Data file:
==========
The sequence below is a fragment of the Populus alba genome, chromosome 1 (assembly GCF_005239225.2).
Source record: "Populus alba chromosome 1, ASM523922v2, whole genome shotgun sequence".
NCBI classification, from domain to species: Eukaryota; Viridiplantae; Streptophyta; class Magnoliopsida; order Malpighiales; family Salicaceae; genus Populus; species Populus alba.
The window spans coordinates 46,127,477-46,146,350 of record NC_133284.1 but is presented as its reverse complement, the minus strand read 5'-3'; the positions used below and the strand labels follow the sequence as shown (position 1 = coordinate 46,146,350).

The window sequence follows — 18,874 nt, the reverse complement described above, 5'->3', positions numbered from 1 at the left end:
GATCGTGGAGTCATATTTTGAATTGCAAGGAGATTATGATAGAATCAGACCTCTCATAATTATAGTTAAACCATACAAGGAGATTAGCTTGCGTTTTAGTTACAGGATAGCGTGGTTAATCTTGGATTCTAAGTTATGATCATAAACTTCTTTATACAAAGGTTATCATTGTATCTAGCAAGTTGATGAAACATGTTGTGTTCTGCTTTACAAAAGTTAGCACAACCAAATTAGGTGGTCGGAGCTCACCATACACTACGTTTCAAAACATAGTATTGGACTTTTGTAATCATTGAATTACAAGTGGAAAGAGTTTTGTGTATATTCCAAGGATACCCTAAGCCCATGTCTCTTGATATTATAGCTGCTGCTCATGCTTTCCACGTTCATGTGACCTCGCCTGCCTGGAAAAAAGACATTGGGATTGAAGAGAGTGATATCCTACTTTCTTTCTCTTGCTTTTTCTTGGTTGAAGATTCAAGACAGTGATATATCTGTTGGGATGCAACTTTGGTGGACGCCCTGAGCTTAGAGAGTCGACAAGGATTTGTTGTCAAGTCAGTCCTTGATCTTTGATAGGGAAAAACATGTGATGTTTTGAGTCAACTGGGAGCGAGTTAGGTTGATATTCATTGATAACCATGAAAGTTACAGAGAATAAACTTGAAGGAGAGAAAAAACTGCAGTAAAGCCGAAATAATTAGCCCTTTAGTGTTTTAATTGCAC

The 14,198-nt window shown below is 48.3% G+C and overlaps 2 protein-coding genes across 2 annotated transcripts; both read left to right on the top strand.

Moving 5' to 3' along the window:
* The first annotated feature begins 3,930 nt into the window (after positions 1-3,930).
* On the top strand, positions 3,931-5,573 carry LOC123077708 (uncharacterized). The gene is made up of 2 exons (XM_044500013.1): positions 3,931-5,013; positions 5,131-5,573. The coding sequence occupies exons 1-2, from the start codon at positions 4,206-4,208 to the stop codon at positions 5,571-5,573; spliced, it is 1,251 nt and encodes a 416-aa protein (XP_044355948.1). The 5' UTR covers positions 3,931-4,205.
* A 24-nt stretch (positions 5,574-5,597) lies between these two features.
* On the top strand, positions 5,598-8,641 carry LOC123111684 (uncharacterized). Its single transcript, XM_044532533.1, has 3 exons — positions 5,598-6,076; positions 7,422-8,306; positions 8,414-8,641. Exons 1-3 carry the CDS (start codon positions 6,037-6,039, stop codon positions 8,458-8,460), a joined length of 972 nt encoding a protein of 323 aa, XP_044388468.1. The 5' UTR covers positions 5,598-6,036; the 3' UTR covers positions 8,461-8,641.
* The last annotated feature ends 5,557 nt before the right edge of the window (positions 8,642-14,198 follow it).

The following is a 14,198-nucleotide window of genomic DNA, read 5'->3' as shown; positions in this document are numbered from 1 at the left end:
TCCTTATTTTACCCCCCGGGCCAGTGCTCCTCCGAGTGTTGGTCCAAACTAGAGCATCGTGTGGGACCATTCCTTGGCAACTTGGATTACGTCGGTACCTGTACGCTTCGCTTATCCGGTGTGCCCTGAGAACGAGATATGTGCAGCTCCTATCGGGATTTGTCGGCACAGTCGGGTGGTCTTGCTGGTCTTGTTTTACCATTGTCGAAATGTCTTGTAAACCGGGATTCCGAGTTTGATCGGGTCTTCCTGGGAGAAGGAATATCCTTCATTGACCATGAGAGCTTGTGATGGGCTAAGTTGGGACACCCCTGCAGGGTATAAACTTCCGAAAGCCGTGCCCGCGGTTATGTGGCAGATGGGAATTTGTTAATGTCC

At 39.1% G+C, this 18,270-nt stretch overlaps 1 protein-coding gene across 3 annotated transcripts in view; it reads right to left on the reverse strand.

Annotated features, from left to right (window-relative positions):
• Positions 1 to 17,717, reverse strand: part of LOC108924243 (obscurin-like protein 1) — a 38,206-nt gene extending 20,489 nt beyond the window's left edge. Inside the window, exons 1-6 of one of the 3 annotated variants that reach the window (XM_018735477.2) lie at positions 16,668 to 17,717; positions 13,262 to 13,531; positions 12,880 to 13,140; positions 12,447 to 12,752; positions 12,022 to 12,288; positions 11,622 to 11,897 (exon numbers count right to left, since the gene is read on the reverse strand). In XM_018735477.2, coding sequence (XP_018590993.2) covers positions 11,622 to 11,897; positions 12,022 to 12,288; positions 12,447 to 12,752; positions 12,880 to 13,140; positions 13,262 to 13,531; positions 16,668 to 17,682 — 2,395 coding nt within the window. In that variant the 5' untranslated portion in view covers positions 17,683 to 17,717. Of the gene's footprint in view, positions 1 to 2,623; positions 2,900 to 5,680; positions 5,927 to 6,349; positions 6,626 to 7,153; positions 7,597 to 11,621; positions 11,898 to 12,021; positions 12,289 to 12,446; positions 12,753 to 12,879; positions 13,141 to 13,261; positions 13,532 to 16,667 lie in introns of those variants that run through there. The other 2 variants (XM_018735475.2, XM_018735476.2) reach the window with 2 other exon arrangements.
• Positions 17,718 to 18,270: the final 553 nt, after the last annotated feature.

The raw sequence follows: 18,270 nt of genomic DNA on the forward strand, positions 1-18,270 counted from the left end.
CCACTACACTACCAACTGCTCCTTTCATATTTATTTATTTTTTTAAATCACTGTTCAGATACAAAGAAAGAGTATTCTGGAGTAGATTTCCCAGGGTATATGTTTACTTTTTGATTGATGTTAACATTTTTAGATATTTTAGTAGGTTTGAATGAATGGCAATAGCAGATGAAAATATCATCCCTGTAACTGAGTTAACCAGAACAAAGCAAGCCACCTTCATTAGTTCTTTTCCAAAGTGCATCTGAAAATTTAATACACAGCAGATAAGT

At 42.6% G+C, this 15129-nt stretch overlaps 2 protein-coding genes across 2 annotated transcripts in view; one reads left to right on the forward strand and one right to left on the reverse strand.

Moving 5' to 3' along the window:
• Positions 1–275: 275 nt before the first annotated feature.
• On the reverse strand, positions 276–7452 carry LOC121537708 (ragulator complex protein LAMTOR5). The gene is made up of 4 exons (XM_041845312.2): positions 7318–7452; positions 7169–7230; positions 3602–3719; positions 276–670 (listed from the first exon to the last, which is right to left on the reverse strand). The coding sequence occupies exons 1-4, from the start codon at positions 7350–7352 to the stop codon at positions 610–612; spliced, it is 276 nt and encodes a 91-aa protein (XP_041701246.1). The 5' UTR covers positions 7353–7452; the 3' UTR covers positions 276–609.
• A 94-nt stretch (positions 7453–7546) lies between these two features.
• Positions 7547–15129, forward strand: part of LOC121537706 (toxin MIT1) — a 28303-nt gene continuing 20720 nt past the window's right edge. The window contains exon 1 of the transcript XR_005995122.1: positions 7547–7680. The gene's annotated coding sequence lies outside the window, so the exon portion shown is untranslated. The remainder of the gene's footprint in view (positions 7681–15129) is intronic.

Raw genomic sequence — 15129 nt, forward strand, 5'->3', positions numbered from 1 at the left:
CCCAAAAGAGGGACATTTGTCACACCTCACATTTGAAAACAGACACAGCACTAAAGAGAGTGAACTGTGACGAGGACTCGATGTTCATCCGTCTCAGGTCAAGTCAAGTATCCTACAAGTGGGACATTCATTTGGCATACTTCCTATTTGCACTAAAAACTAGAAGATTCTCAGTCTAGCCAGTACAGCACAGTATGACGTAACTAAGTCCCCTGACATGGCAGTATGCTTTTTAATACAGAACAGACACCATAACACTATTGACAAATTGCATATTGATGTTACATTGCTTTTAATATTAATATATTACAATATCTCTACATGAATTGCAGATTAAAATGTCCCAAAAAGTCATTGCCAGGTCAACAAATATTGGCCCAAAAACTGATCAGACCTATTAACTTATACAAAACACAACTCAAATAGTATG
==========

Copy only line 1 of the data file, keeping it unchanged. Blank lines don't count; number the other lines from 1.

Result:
The sequence below is a fragment of the Populus alba genome, chromosome 1 (assembly GCF_005239225.2).